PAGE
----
PM claims Turkish jets participating in Mosul operation but short on details

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Turkish Prime Minister and leader of Turkey's ruling party, the Justice and Development Party (AK Party), Binali Yildirim speaks during AK Party's group meeting at the Grand National Assembly of Turkey (TBMM) in Ankara on October 18, 2016. / AFP PHOTO / STRINGER

Turkish Prime Minister Binali Yıldırım has said Turkish jets are taking part in an operation seeking to retake the Iraqi city of Mosul from the Islamic State in Iraq and the Levant (ISIL) but later admitted that he was lacking any details on the effort.

On Monday a US-backed force launched a military operation in Mosul to liberate the northern Iraqi city from ISIL. President Recep Tayyip Erdoğan said on Monday that Turkey must be involved in the operation due to its shared border with Iraq, vowing to be a part of it.

Speaking at his party’s parliamentary group meeting on Tuesday, Yıldırım said: “We are closely following what is happening there [in Mosul]. We have made our calculations and plans. We will take part in the operation, we will be at the table as well; we stand behind our words. The militia we trained at Bashiqa [camp] is now at the front [of the operation]. The Nineveh Fighters [trained by Turkey] have joined the operation. Our air forces are also taking part in aerial operations.”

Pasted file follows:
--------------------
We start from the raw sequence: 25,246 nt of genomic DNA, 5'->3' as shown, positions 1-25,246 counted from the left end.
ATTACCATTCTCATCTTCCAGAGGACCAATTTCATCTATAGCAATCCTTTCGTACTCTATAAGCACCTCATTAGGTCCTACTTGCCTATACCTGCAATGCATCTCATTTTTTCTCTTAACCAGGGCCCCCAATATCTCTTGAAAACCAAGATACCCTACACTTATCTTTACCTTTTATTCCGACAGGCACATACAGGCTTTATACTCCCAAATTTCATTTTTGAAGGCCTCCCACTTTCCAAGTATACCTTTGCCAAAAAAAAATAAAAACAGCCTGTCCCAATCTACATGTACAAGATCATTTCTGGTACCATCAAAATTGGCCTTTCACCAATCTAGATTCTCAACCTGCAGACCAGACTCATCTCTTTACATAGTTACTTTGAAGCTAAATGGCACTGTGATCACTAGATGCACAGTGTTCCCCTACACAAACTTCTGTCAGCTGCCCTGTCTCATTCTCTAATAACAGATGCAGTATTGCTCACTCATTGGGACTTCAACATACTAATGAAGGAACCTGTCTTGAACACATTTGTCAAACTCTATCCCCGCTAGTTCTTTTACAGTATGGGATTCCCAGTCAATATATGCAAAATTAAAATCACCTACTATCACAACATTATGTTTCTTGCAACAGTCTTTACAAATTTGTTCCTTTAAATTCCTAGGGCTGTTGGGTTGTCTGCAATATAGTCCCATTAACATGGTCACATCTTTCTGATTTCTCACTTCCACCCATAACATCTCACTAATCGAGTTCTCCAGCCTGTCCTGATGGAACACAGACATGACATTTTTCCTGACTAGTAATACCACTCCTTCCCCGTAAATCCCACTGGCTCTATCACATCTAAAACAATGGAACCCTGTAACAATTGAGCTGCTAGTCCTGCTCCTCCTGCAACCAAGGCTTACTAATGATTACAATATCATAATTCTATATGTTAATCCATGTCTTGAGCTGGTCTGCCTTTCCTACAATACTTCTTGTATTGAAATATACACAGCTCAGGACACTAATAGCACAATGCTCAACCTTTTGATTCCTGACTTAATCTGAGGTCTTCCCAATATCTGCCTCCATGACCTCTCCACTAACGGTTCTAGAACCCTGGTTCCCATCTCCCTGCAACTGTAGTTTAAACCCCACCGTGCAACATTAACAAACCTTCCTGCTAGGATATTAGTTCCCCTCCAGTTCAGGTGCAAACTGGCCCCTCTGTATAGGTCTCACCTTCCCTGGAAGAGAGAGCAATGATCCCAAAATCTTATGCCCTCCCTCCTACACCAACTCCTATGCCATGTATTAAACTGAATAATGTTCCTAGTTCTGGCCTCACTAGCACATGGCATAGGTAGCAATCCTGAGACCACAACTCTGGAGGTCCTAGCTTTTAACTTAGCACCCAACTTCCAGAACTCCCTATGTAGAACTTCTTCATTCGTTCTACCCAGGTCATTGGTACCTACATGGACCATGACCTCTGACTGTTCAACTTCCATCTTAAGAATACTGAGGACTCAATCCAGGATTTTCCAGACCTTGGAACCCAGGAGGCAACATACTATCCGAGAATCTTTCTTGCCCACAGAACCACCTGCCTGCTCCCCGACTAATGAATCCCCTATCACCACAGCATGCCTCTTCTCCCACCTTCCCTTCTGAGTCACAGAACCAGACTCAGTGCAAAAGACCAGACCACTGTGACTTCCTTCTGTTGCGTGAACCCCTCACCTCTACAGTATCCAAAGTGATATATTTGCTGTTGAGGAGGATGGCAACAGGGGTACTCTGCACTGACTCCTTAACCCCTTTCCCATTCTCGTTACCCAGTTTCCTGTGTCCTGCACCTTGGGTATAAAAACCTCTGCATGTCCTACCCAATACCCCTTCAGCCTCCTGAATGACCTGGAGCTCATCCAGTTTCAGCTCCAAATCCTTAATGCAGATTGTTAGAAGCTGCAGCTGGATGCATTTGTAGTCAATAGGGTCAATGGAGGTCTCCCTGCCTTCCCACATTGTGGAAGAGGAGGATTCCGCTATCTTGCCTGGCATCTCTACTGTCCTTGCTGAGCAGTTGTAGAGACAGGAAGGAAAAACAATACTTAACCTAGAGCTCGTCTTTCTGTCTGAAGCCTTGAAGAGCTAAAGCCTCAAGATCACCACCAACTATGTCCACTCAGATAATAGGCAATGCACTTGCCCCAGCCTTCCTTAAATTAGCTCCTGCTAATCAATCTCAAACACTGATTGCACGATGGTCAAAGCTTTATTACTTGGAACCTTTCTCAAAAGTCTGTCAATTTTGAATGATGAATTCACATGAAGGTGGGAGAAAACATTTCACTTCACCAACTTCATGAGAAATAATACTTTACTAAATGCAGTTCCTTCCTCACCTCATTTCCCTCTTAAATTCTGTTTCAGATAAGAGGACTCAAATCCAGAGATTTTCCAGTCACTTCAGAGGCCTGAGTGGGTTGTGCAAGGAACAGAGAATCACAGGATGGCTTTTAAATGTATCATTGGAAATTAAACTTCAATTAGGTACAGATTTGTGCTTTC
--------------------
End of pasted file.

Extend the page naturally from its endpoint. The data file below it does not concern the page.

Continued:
Yıldırım’s remarks about the Turkish air forces taking part in the Mosul operation emerged as breaking news from media outlets.

However, as he was leaving Parliament Yıldırım was asked to elaborate on his remarks at the party meeting because they were interpreted to mean that Turkish warplanes were taking part in the Mosul operation.

In response the prime minister said: “Now, I don’t know the details of the operations there. But the important thing is to take part in the effort.”

The build-up for the offensive to retake Mosul from ISIL, which has held Iraq’s second city since June 2014, was marked by a bitter squabble between Ankara and Baghdad over the planning.

Turkey had raised concerns over the possible involvement of Iraqi Shiite and anti-Ankara Kurdish militia in the offensive, while Baghdad had criticized the presence of a contingent of Turkish troops in Bashiqa, north of Mosul.

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